My work examines gender archetypes and stereotypes through the appropriation of traditional feminine practice. Through these laborious practices, I aim to contextualize decorative craft within the world of contemporary fine art. I am drawn to the juxtapositions of life + death, innocence + corruption, and soft + tough to deconstruct the expectations of modern women in relation to the lifestyles of past generations. Through the adaption of the domestic female pastime of needlecraft, these embellished works remain delicate and precious representations of obsessive labor, yet they are tinged with dark humor and satirical messages.
In referencing traditional “women’s work”, I aim to bring to light the evolution of the familial and professional roles of women over time in relation to the narrowing barrier between fine art and craft practices. By removing these craft elements from the historical domestic atmosphere, the embroidery thread on stretched fabrics, particularly canvas, acts as another mark-making instrument and consequently relatable to the act of painting. Similarly, as women expand their presence into the male-dominated public and become increasingly independent, they too are breaking the barriers of idealized gender roles.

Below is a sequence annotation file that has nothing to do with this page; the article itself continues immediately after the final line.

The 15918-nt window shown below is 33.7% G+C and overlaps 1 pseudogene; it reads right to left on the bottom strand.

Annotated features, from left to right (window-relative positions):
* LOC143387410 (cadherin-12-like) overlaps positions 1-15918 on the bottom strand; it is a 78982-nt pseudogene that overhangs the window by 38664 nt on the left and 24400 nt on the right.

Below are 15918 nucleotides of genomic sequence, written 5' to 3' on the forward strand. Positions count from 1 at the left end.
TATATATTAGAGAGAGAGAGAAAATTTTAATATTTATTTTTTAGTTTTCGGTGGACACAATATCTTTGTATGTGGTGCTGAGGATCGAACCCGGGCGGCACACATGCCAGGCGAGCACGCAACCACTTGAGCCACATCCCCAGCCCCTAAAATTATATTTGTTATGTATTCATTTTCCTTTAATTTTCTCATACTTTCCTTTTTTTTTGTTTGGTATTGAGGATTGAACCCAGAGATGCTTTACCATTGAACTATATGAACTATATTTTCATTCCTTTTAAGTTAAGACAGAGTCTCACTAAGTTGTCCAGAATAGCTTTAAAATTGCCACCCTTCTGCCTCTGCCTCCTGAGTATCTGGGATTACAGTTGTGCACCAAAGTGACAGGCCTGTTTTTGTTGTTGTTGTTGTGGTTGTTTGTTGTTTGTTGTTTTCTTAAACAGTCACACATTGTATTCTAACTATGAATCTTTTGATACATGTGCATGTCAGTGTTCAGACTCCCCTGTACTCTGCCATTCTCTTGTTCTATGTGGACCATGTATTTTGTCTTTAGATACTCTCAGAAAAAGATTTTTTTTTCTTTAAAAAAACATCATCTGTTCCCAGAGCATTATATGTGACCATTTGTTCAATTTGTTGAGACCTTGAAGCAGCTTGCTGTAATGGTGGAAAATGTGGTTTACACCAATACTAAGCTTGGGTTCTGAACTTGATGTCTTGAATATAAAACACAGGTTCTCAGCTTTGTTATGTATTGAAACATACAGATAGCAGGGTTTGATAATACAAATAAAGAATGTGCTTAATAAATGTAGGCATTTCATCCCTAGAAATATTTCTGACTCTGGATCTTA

Aesthetically, I am fascinated by the intricacy of bodily remnants left behind by humans and animals after death; the idea that life and death coexist within a memory, each decaying as time progresses. Physical and elemental similarities between species are made more apparent through death, the inevitable return to the earth as a pile of bones. Our lives are largely constructed by societal norms and institutions set in place to further the distance between us and uncivilized animals. These constructs, attempting to remove humans from their primal states by encouraging certain acceptable behaviors, have become the focal point of my artwork. I am particularly interested in the clashing imagery of a healthy child with an animal skull to establish the relationship between the human and the animal in their most natural state, at the point in which the infant acts primarily on survival instinct. These created figures, while humorous at times, aim to deconstruct the role of the female in society through her relationship to reproduction and to the natural world.